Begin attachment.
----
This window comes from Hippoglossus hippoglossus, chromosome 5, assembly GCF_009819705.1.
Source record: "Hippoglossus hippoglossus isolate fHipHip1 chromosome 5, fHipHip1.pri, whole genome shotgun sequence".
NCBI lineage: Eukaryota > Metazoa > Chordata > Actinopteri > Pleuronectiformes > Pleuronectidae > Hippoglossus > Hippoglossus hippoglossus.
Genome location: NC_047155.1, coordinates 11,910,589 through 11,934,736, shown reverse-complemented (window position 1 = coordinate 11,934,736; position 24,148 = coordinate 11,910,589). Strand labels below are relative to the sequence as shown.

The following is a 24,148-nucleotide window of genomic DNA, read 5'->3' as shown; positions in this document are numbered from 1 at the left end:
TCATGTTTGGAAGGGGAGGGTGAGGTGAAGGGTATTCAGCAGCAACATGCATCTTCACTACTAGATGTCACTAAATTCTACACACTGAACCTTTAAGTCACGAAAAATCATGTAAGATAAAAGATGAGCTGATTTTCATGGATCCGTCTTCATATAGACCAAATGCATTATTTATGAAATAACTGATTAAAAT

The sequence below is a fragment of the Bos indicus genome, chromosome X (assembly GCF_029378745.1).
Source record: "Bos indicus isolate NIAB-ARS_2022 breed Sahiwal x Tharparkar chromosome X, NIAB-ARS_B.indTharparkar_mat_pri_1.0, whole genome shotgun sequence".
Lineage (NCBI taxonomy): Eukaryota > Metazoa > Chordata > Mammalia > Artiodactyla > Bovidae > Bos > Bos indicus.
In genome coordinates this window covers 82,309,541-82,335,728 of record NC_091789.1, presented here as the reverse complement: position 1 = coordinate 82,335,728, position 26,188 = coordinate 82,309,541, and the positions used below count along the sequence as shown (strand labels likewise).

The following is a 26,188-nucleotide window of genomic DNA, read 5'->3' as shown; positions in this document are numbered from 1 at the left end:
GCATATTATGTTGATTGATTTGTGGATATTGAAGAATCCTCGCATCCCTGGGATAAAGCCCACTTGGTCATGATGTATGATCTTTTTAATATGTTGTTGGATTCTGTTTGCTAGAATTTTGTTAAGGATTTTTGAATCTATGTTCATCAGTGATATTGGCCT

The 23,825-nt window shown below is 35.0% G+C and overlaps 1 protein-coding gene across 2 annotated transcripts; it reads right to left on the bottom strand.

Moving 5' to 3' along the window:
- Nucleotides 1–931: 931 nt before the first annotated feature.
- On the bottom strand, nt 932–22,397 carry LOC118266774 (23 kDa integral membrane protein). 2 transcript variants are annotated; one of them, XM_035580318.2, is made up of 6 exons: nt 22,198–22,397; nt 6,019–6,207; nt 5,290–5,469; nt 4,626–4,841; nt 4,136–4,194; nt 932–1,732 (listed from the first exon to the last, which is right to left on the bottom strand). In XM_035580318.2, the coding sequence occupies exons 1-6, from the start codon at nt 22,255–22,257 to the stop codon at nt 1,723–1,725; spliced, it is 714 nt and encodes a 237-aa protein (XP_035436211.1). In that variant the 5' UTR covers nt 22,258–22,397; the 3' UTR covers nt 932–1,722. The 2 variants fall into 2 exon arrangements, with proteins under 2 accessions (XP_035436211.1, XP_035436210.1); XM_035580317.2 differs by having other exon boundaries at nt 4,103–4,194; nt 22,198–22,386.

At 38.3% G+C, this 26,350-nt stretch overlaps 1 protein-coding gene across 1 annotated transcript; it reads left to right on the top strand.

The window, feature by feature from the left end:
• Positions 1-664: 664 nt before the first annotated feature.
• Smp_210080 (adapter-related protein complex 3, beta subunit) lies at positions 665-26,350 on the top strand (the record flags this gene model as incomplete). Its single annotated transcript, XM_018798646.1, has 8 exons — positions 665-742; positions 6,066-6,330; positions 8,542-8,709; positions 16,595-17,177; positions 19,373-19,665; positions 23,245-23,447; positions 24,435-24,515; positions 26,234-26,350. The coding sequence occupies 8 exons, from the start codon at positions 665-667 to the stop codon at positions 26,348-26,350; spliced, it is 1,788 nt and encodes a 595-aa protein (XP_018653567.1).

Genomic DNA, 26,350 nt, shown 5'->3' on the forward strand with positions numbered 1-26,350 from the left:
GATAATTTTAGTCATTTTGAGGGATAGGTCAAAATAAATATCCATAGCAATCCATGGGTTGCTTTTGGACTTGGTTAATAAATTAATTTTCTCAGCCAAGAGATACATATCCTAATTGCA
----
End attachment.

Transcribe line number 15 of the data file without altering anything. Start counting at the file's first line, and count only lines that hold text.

- Nucleotides 1–931: 931 nt before the first annotated feature.